State v. Bonskowski

Annotate this Case

180 Kan. 726 (1957)

308 P.2d 168

STATE OF KANSAS, Appellee, v. ANTHONY BONSKOWSKI, Appellant.

No. 40,319

Supreme Court of Kansas.

Opinion filed March 9, 1957.

A.B. Fletcher, Jr., of Junction City, argued the cause, and C.L. Hoover and Robert A. Schermerhorn, both of Junction City, were with him on the briefs for the appellant.

Phillip L. Harris, County Attorney, argued the cause, and John Anderson, Jr., Attorney General, was with him on the briefs for the appellee.

The opinion of the court was delivered by

PARKER, C.J.:

Defendant was charged, convicted and sentenced on two counts of persuading, inducing, enticing or procuring one Wanda Evelyn Long to go from one place to another within the State of Kansas for purposes of prostitution, contrary to the provisions of G.S. 1949, 21-937. In this appeal he charges that the trial court erred (1) in admitting illegal testimony, prejudicial to his rights, over his objections and (2) that the verdict of the jury was contrary to law.

It is neither necessary nor required that we burden our reports with all the sordid facts involved in this criminal prosecution and we do not propose to do so. For present purposes it suffices to say that except for the requirement of G.S. 1949, 21-937, providing that "no conviction shall be had on the uncorroborated testimony of the woman," the record discloses the evidence of the female involved in this case is ample to sustain and uphold the verdict and judgment. Therefore without further elaboration on *727 the factual picture we turn to issues raised by the appellant which relate solely to the admission and sufficiency of the corroborative evidence adduced by the State.

During the trial of the cause the State produced two witnesses to lay a foundation for the admission of testimony of Ronald T. Craig, a member of the armed forces, who is conceded to have been one of the triangle involved in the acts necessary to complete the involved offenses, taken at appellant's preliminary hearing before the judge of the county court of Geary County. The record discloses, and appellant admits, that at this hearing he and his attorney were present and that although he waived his preliminary examination the sworn testimony of Craig was perpetuated by the State at that time and included in the transcript of the proceeding by the official court reporter of the district court of Geary County. Under such circumstances we must assume appellant had full opportunity to meet this witness face to face and cross-examine him in connection with all matters to which he had testified.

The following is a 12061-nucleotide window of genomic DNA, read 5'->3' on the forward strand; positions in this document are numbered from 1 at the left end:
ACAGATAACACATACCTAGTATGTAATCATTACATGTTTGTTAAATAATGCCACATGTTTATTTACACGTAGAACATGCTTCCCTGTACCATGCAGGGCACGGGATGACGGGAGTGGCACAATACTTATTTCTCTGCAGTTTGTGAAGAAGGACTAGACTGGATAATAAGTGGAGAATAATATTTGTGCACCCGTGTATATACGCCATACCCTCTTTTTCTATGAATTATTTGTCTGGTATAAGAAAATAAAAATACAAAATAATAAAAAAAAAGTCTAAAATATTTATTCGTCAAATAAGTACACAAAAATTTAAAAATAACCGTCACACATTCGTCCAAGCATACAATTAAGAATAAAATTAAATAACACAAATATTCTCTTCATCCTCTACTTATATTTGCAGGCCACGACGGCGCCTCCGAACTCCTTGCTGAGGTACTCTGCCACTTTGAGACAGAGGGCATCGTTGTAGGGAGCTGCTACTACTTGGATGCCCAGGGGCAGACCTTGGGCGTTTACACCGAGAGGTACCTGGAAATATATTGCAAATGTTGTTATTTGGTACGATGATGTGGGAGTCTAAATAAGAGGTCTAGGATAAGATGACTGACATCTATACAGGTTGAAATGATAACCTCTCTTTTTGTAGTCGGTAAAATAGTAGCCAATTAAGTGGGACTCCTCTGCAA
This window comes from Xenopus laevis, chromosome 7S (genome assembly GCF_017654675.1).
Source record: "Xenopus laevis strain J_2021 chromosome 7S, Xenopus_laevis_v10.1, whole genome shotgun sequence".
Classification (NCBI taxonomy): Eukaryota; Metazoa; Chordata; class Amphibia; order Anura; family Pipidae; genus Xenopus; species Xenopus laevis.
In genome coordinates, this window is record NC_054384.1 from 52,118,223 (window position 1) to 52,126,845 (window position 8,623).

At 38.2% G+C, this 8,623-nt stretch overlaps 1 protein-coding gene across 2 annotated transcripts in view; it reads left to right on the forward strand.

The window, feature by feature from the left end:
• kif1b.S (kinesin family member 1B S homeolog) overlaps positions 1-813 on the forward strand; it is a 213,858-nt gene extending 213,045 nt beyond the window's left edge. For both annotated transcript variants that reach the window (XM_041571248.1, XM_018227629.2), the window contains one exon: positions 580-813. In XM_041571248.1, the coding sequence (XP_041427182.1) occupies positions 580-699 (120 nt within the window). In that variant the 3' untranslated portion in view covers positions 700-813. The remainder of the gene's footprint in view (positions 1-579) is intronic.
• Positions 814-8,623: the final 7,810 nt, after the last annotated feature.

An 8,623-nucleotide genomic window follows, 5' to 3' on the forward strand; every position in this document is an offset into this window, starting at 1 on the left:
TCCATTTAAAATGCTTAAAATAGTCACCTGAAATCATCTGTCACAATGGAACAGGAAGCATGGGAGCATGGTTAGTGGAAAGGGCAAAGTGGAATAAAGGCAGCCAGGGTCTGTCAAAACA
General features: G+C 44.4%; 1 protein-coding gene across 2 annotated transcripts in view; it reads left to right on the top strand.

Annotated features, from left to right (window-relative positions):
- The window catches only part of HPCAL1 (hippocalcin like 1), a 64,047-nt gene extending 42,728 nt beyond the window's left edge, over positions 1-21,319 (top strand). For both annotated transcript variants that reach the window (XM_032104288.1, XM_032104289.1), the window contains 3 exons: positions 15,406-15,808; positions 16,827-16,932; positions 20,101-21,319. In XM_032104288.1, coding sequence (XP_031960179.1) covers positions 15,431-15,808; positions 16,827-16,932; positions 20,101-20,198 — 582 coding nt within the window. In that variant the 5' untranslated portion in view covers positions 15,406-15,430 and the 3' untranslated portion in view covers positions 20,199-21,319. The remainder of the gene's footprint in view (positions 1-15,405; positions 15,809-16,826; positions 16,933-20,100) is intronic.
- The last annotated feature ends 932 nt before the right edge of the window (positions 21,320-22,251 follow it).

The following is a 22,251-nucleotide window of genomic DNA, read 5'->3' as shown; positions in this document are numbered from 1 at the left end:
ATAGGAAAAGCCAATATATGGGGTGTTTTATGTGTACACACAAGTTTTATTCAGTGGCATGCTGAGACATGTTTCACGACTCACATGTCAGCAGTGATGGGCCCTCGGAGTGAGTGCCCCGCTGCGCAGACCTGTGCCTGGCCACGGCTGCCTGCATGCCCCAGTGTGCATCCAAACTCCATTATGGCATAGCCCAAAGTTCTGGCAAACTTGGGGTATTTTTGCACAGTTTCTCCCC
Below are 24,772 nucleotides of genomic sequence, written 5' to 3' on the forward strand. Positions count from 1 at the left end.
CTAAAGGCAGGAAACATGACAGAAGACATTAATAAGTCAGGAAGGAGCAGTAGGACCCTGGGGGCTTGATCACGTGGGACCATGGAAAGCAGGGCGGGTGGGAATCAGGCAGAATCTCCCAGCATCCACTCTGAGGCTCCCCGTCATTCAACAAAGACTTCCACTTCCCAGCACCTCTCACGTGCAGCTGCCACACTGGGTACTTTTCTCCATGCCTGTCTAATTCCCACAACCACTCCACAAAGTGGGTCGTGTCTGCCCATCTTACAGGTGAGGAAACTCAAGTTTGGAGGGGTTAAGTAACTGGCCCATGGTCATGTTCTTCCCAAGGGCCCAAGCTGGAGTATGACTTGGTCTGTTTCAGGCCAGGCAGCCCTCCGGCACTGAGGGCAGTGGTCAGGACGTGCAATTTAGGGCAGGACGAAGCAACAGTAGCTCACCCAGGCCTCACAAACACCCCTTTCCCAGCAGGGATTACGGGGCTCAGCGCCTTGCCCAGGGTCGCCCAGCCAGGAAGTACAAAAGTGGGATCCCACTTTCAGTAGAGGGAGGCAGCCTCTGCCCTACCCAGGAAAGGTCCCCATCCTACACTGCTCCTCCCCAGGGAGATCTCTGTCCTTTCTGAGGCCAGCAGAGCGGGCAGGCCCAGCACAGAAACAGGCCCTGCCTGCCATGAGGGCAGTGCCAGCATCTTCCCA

The first of the two witnesses produced by the State, for purposes previously mentioned, was the Sheriff of Geary County who testified in substance that prior to the trial he had received a subpoena for Craig; that he knew he was a soldier and went to the Provost Marshal's office at Fort Riley and was there informed that Craig had gone to Europe; that there he had found an order transferring such individual for movement to USAR Europe, a true copy of which he procured and brought back with him; that he then returned the subpoena for Craig with the notation "not found in Geary County."

The second witness produced by the State was a Sergeant First Class, D.W. May, who testified that he was Chief Clerk of the Provost Marshal's Office; that he had made an investigation as to the whereabouts of Craig; that the military records at Fort Riley showed that such individual was shipped Gyroscope with his unit in October, 1955, that he obtained that information On Special Order that the Army had at Fort Riley at the Post Locator, Special Order No. 240, Paragraph 7; and that so far as his knowledge went Craig was not within the jurisdiction of the State of Kansas.

Following the foregoing testimony the State offered, and over the objection of appellant the trial court admitted, testimony of *728 Craig as given at the preliminary hearing. Appellant now contends, as he did in the court below, the introduction of that evidence was erroneous because no proper foundation had been laid for its admission by the State.

In the argument respecting the claim now under consideration no attempt is made to avoid or challenge the long established rules of this jurisdiction (1) that when the State has made every reasonable effort to procure the attendance of a witness, and is unable to do so, the testimony of such witness, given at the preliminary examination, may be introduced at the trial (The State v. Chadwell, 94 Kan. 302, 146 Pac. 420.); (2) that the requirements of Section 10 of the Bill of Rights of the Constitution of this State, providing that the accused shall be allowed to meet the witness face to face, have been complied with where a defendant has met the absent witness face to face at his preliminary hearing (The State v. Harmon, 70 Kan. 476, 78 Pac. 805.); or (3) that when the trial court is satisfied from the evidence adduced by the State that it has made every reasonable effort to procure the attendance of a witness and is unable to do so, it is not error for the court to admit on the trial of the action the testimony of a witness given at a preliminary examination (State v. Streeter, 173 Kan. 240, 241, 245 P.2d 1177). Instead, appellant contends that the showing made under the previously related evidence did not warrant the trial court in concluding the State had "made every effort," within the meaning of that term as used in our decisions, to procure the evidence of the witness, Craig.